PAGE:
Welcome!

G’day and Kia ora to all Kiwis and Aussies
in Manitoba and beyond!

Welcome to the Down Under Club of Winnipeg. We’re a social club based far, far from our original homes and hold regular events for members and guests. We also produce a monthly newsletter about connections in our new community and all things happening down under. Go on, explore our site and consider joining our group. Hooroo, mates!

Continue reading

ANZAC Day 2019

 

Our ANZAC Day commemorative event will be held this Saturday April 27 at 5:00 pm at the Scandinavian Cultural Centre, 764 Erin.

This is a POTLUCK event – please bring a main, salad, veggie dish, pasta, bread or dessert – enough for yourself and a bit extra for our veteran attendees.

Please join us for this opportunity to honour those who sacrificed so much for our freedom, and to spend some time in the company of fellow members and friends.

“They shall not grow old, as we that are left grow old. Age shall not weary them, nor the years condemn. At the going down of the sun and in the morning, we will remember them.” – For The Fallen, Laurence Binyon.

Video courtesy of Anna Gates.

Tragedy in New Zealand

On behalf of the members of the Down Under Club of Winnipeg, we are shocked, devastated and heartbroken to hear the news this morning about the terrorist attack at two mosques in Christchurch.

Our sincere condolences to the families and friends of the 49 victims and the many who were injured, as well as the people of New Zealand, wherever you are around the world. Our hearts and our thoughts are with you all. Continue reading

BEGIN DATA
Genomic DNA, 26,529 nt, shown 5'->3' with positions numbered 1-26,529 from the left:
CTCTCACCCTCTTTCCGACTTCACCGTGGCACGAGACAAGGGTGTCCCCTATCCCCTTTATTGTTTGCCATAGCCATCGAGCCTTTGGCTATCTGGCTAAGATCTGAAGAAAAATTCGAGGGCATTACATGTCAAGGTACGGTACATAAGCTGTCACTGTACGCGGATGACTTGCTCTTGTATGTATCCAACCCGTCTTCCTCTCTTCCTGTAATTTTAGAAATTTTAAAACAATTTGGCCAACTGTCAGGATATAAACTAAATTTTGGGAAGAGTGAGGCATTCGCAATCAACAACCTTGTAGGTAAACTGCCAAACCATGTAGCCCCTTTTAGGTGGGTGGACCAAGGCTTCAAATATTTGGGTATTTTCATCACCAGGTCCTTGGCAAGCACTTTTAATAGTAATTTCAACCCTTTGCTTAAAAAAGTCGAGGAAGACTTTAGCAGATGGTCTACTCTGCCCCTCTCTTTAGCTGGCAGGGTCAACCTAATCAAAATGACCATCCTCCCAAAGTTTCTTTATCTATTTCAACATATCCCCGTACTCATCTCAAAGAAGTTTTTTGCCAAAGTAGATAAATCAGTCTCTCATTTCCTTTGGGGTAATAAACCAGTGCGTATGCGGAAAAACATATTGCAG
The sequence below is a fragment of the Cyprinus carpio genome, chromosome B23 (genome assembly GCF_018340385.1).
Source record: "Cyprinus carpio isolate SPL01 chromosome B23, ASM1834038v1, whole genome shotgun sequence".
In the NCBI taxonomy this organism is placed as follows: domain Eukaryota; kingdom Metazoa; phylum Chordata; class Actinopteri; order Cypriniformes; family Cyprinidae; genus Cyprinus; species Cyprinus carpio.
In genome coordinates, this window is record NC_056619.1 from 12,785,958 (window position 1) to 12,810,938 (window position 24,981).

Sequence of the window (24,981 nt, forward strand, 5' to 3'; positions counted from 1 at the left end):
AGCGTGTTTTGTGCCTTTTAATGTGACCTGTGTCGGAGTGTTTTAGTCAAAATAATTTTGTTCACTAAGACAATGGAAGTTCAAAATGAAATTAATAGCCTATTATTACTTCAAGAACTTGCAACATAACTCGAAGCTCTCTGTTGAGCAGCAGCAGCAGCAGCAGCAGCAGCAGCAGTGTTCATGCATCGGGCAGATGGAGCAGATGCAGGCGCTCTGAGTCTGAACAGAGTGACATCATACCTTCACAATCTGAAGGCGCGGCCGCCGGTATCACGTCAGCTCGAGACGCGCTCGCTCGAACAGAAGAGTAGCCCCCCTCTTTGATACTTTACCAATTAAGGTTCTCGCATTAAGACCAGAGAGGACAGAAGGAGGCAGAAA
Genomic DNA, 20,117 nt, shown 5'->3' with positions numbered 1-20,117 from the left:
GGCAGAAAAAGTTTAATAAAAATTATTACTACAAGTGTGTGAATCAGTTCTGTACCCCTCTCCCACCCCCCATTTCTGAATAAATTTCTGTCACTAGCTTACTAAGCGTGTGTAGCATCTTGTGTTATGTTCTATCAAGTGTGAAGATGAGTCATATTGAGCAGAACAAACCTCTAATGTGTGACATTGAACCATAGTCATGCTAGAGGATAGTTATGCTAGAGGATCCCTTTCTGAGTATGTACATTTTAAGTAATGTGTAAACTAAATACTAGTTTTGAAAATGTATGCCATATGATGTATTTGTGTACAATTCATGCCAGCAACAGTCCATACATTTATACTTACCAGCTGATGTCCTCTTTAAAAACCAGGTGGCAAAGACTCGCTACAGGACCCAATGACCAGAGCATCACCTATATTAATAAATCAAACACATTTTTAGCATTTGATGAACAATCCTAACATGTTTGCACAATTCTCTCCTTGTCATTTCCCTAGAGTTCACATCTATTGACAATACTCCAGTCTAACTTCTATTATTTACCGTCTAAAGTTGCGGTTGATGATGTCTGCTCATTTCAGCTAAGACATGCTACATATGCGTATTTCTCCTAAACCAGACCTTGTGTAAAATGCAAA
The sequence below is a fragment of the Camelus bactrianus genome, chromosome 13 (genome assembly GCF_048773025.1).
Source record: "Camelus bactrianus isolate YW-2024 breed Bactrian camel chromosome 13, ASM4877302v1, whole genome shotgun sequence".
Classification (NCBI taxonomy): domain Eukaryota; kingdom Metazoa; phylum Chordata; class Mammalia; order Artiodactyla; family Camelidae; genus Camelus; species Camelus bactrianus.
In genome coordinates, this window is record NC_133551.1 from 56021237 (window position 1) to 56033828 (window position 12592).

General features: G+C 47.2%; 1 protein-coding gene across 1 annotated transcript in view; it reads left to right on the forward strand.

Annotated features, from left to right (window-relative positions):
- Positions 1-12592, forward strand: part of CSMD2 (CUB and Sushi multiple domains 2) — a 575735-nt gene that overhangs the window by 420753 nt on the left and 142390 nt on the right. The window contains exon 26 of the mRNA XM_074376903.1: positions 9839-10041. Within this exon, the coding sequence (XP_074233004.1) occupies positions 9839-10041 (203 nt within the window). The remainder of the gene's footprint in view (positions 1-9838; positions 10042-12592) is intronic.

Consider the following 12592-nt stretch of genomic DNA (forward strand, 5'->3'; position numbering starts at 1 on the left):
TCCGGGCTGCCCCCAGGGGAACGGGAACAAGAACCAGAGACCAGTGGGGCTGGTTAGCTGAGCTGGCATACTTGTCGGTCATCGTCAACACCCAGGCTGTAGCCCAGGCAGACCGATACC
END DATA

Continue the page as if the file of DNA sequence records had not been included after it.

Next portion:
Yarn February – March 2019

The Southern Yarn’s February – March 2019 issue is ready for your reading enjoyment again. Here’s the editorial to get you started:

Thanks to Jenny Gates for typing up the Getting to Know feature for this issue – about “Two-Up” (p.6). Now, I think there needs to be some explanation for readers who have never attended one of our events here in Winnipeg.

We play Two-Up at many of our gatherings – it is easy and fun for all ages, and results in a winner in just a few tosses. So, here’s the explanation: the way we “place our bets” is to stand up and place both hands on your head, or both hands on your butt, or one hand on your head and the other on your tail. Everyone who doesn’t match the result of the toss of the two pennies (yes, we use genuine pre-decimal Australian pennies) is out and they sit down. Those left standing place their bet again and there is another toss. It usually only takes three or four tosses to get a winner. So, we’re not really breaking any laws; and, in fact, we’re upholding a long-observed ANZAC Day tradition.

There is a charming 1937 book titled The Lore of the Lyrebird by Ambrose Pratt in which much of the credit for advancing the knowledge of lyrebirds is said to be due to an amazing friendship between a male lyrebird and a widowed lady named Mrs Edith Wilkinson, who, at that time, lived hermit fashion on one of the higher slopes of Mt Dandenong, Victoria, Australia. Since then these birds continue to fascinate and impress and have become superstars through YouTube and David Attenborough documentaries. They are also the subject in this issue’s Birds I view (P.8).

Thank you this month to Jude McCudden, Jenny Gates, Chris Brasher, Malcolm Whyte, Judy Powell, Peter Munn, Terry Delong, Murray Burt, our advertisers and you, our readers!